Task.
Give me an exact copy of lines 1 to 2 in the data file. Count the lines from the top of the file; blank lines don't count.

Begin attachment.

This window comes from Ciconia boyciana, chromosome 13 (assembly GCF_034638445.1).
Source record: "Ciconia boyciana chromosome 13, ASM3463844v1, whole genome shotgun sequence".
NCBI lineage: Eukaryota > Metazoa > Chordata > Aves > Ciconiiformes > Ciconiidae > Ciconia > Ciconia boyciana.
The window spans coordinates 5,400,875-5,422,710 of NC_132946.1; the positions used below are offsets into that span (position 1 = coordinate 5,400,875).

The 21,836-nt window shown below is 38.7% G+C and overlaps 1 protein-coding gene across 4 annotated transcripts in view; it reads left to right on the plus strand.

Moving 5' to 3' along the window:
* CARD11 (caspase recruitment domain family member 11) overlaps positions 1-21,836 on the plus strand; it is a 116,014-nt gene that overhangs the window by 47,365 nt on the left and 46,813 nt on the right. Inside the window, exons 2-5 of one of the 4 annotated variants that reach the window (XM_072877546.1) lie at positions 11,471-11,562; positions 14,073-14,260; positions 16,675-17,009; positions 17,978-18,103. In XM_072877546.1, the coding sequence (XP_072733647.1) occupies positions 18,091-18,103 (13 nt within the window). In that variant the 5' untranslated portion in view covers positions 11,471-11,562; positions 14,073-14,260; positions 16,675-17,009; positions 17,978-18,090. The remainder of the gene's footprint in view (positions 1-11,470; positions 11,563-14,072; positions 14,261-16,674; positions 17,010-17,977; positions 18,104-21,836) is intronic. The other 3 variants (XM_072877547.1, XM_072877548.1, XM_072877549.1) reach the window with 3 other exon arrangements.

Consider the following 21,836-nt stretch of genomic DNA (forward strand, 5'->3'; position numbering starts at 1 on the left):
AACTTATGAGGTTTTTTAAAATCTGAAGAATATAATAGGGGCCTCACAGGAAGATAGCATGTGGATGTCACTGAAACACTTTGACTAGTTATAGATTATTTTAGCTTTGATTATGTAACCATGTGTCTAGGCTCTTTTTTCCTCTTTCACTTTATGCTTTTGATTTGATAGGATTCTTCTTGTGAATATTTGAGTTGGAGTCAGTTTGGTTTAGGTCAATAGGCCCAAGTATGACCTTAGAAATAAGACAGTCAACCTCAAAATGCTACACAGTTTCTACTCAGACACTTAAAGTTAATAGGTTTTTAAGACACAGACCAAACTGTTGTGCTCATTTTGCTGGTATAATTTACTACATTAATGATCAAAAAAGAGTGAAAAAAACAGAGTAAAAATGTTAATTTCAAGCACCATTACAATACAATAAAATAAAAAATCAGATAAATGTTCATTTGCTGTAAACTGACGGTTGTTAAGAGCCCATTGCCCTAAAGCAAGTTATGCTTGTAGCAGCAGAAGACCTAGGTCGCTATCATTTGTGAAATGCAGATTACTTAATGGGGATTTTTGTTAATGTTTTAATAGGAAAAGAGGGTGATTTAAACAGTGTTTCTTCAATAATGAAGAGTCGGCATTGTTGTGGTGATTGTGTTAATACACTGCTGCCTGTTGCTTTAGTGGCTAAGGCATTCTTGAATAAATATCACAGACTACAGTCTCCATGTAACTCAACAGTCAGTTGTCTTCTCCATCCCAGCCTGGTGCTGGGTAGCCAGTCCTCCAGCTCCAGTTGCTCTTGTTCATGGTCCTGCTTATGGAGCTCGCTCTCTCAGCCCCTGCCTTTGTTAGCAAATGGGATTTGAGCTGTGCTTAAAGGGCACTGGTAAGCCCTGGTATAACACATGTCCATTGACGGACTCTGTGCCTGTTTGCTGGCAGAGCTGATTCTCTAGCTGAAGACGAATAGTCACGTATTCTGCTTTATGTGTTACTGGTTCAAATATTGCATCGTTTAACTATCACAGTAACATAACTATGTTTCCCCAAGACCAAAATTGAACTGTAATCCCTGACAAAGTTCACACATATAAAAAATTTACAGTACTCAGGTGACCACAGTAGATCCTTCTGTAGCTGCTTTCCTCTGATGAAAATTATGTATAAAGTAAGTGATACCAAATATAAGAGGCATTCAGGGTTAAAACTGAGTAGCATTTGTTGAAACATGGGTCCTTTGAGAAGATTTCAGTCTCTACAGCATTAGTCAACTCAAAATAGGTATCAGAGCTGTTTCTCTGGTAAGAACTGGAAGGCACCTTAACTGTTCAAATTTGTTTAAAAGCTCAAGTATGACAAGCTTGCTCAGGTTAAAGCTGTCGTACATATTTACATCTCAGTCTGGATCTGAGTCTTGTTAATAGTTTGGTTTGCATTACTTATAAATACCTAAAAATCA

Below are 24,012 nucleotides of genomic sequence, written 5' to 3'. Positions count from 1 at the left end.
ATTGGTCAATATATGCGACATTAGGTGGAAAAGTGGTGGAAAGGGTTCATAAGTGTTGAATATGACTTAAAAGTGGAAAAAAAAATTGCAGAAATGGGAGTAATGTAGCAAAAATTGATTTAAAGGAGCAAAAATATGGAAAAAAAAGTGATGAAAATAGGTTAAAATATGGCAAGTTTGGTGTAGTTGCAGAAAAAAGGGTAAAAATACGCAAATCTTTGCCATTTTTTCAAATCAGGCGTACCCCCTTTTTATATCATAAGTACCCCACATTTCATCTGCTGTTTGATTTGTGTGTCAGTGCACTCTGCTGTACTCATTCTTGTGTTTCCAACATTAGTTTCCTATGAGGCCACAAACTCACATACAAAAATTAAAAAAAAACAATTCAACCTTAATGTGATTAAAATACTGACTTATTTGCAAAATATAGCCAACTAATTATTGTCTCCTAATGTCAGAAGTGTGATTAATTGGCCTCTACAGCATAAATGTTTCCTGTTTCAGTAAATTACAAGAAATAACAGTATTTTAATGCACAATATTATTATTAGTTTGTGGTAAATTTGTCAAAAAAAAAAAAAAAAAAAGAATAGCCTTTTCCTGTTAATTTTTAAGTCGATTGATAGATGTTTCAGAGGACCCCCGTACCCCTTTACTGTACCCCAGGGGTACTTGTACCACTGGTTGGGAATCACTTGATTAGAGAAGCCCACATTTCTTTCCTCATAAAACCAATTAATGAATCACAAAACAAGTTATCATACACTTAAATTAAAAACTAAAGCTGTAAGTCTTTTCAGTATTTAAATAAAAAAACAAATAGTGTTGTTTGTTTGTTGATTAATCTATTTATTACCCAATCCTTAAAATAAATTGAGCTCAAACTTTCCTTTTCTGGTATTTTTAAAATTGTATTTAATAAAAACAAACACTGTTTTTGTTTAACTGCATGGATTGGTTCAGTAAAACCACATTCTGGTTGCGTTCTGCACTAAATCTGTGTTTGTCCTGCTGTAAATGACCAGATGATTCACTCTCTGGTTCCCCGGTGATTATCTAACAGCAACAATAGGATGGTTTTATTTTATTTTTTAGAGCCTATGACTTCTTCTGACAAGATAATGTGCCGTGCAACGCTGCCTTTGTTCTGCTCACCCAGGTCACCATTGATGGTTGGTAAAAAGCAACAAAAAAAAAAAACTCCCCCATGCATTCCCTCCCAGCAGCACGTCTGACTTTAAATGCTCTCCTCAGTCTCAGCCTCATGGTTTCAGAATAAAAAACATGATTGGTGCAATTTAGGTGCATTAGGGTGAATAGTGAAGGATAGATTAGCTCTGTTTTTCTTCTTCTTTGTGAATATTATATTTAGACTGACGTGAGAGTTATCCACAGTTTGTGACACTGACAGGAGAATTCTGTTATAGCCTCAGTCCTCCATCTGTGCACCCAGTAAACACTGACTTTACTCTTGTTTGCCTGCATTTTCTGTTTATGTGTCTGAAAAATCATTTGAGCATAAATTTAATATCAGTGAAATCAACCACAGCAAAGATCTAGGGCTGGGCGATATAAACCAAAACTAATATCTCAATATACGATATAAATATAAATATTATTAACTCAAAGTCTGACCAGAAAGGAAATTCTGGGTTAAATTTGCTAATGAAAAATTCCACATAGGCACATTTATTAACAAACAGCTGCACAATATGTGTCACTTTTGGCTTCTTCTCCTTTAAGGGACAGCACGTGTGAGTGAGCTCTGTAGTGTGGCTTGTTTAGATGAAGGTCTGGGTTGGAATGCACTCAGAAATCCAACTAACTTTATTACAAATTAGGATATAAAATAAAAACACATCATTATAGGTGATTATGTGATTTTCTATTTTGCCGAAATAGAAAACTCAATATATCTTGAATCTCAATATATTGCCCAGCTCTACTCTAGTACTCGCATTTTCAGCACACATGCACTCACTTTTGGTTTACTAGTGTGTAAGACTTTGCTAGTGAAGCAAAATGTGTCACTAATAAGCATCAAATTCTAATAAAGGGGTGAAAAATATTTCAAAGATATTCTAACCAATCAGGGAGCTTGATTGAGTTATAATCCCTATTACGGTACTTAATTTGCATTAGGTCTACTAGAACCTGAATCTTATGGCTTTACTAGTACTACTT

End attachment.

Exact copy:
This window comes from Ciconia boyciana, chromosome 13 (assembly GCF_034638445.1).
Source record: "Ciconia boyciana chromosome 13, ASM3463844v1, whole genome shotgun sequence".